Charges laid after Toronto BBQ restaurant openly defies lockdown rules for second straight day
TORONTO -- Police have laid nine charges after a Toronto barbecue restaurant openly flouted public health restrictions prohibiting on-site dining for a second straight day.
Officers showed up at the Queen Elizabeth Blvd. location of Adamson Barbecue at around 11 a.m. on Wednesday after owner Adam Skelly reopened the business, despite Toronto Public Health having formally ordered its closure for allowing customers to eat inside one day prior.
At one point footage from the scene showed dozens of patrons inside the restaurant, many of them without face coverings, in a repeat of the scene from one day prior.
The patrons, however, vacated the premises shortly before noon and police were seen blocking the entrance so that nobody else could go inside.
At a news conference at 22 Division late Wednesday afternoon, Supt. Domenic Sinopoli confirmed that police have charged both Skelly and the corporation that the restaurant is registered to with a combined eight charges under the Reopening Ontario Act as well as one additional charge for operating in contravention of the Toronto Public Health order.
The charges under the Reopening Ontario Act are for hosting an illegal gathering on both Tuesday and Wednesday and offering dine-in service on both Tuesday and Wednesday, as well.
The City of Toronto has also confirmed to CP24 that Skelly is facing two municipal bylaw charges for operating a business without a licence.
“The messaging that went to our folks at the beginning of the day was to make this as much of a passive and peaceful event as possible,” Sinopoli told reporters. “We understand the frustration of the business community. But at the end of the day our job is to enforce the laws and that is what we intend on doing today and tomorrow.”
The enhanced police presence at Adamson Barbecue came one day after dozens of customers were seen eating inside and on picnic benches set up outside the restaurant in direct contravention of the lockdown order that went into place in Toronto at the start of the week.
The brazen flouting of rules eventually led to a decision by Medical Officer of Health Dr. Eileen de Villa to use her powers under the Health Protection and Promotions Act to order the business to close but by the time police showed up to shut it down it was after 4 p.m. and Skelly was already in the process of closing for the day.
Then late Tuesday night Skelly seemed to hint that he would attempt to reopen the restaurant again, sharing an animated image on Instagram that depicted him standing on a police cruiser and wielding a spatula along with the caption “Etobicoke. 11 a.m. to sold out. Dine-in.” He then showed up at the restaurant at around 10 a.m. and, soon after, began serving customers.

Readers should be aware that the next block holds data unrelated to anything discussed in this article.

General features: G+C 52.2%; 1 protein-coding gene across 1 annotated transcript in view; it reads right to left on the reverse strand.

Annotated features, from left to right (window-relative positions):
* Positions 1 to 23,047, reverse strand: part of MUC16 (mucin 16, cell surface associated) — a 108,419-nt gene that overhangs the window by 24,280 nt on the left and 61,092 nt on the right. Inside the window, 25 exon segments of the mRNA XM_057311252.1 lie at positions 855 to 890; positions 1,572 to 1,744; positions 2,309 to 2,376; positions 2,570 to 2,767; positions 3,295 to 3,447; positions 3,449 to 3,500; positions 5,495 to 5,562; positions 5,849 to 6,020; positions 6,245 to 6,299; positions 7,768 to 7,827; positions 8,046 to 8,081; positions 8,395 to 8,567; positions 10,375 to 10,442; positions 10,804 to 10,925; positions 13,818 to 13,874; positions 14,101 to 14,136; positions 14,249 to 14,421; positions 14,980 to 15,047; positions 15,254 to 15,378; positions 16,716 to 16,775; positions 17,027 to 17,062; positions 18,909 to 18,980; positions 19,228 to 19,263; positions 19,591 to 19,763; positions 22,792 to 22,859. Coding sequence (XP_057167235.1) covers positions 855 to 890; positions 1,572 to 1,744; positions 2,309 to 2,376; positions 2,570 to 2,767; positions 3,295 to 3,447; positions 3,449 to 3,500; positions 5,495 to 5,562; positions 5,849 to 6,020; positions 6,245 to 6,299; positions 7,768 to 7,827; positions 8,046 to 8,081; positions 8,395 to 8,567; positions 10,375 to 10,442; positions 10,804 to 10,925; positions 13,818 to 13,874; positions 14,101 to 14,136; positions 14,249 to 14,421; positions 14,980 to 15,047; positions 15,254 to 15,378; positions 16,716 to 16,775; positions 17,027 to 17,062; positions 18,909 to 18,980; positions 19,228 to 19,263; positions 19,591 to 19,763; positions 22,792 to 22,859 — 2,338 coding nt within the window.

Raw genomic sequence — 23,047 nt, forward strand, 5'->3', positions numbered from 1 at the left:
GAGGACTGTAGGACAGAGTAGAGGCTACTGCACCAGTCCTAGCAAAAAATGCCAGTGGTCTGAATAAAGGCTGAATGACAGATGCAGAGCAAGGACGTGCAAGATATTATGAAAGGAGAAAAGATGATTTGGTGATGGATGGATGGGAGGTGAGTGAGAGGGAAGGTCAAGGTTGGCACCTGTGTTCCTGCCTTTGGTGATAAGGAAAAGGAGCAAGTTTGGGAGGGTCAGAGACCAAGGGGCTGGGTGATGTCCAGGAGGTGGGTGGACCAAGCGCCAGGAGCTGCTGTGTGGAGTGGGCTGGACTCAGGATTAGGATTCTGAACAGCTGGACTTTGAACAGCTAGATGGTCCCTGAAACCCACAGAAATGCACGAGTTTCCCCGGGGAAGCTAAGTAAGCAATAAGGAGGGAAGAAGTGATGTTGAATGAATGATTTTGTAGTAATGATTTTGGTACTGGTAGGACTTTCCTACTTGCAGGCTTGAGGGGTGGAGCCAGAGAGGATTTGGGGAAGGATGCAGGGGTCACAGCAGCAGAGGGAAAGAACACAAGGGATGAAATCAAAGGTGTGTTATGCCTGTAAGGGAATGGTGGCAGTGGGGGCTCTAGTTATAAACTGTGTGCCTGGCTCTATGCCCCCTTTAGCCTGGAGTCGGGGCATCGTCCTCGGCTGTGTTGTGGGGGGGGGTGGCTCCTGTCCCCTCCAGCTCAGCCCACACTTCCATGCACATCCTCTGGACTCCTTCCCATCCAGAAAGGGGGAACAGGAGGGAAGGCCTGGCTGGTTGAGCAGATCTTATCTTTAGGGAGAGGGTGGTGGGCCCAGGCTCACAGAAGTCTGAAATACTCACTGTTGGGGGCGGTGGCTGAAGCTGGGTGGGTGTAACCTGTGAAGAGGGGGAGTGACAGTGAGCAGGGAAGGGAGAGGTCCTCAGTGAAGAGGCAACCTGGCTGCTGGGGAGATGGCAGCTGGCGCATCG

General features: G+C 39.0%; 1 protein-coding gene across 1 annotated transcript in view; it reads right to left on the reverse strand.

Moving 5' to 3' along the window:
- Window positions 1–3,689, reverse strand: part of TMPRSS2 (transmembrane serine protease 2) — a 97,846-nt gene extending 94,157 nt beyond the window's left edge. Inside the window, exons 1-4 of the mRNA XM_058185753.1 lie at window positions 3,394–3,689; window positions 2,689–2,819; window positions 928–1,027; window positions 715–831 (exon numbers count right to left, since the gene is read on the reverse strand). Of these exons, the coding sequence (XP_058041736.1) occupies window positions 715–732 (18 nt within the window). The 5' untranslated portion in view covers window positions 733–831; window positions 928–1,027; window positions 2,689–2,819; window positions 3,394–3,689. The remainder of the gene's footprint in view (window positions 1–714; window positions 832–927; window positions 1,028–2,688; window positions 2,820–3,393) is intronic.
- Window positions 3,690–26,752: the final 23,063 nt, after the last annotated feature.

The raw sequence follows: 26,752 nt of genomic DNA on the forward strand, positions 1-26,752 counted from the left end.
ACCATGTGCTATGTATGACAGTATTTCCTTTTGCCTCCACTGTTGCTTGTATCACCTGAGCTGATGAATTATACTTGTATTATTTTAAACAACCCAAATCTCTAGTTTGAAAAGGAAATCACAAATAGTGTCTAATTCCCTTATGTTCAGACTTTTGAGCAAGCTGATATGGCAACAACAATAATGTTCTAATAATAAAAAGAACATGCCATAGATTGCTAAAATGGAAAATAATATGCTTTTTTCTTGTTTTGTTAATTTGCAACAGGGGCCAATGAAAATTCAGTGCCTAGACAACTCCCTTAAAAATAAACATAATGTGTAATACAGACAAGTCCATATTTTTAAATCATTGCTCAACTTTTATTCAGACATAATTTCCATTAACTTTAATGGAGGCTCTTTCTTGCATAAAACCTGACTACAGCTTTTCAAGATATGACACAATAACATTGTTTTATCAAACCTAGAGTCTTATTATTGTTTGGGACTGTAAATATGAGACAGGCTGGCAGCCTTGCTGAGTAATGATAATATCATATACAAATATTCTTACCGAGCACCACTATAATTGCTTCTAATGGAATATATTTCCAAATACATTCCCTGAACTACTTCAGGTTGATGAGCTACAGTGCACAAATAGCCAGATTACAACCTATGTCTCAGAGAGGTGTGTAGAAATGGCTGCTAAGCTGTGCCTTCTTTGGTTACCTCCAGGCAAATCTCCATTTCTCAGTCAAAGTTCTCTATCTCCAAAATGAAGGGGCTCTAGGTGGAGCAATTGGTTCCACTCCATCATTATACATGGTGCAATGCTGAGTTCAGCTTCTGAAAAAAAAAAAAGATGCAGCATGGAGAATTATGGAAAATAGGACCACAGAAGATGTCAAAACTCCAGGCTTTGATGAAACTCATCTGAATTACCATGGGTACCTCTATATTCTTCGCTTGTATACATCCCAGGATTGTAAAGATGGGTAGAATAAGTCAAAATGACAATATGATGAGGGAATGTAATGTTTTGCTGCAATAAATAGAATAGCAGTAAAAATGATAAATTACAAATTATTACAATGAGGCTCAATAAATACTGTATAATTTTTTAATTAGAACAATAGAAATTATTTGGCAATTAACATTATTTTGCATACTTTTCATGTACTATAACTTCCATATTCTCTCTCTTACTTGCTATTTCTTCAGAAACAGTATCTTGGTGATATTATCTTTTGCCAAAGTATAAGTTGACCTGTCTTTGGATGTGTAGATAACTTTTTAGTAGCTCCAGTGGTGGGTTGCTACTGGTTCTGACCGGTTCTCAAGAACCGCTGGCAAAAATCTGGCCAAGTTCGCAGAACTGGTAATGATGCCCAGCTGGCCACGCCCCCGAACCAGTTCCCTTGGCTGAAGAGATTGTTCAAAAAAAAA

Sinopoli said that at one point there was some though given to dispersing the large crowd that showed up at the restaurant on Wednesday but a decision was ultimately made for officers to instead negotiate directly with Skelly in the hopes that he would eventually leave of his own volition, which he eventually did.
He said that if Skelly does attempt to reopen again tomorrow, police will be back.
“We are in a position to stop him if he opens tomorrow or the next day. The strategy will change from day to day depending on what we are faced with,” he said.
Ford says restaurant is ‘putting people’s lives in jeopardy’
On Tuesday Premier Doug Ford seemed to express sympathy with Skelly, telling reporters that he “can’t get angry at any businessperson” right now given the struggles that are facing “just to stay afloat.”
But his tone changed on Wednesday after the restauranteur decided to openly flout public health restrictions yet again.
“I was nice to the guy yesterday but buddy let me tell you something you need to shut down. You are putting people’s lives in jeopardy.,” he told reporters at Queen’s Park. “I always try to be nice the first time but this guy is just ignoring public health officials. That is how this spreads, that is how we get out of hand like the U.S. states where it is out of control right now. People are dying and he just wants to say forget it and have everyone down there…it is absolutely irresponsible and ridiculous.”
Toronto Mayor John Tory also weighed in on the situation during his regular briefing at city hall on Wednesday afternoon, calling it a “disgrace.”
He said while the enforcement of the law is not up to him, he would be supportive of police using large concrete blocks to prevent access to Adamson Barbecue, as they repeatedly did with illegal dispensaries prior to the legalization of cannabis.
“I do not direct law enforcement but if you asked my opinion as to whether I would be getting those concrete blocks out of storage right now and going if necessary and putting them in front of Adamson or anyone else that violates the law in that matter yes I would,” he said.
Skelly is due in court to answer to the charges on March 19.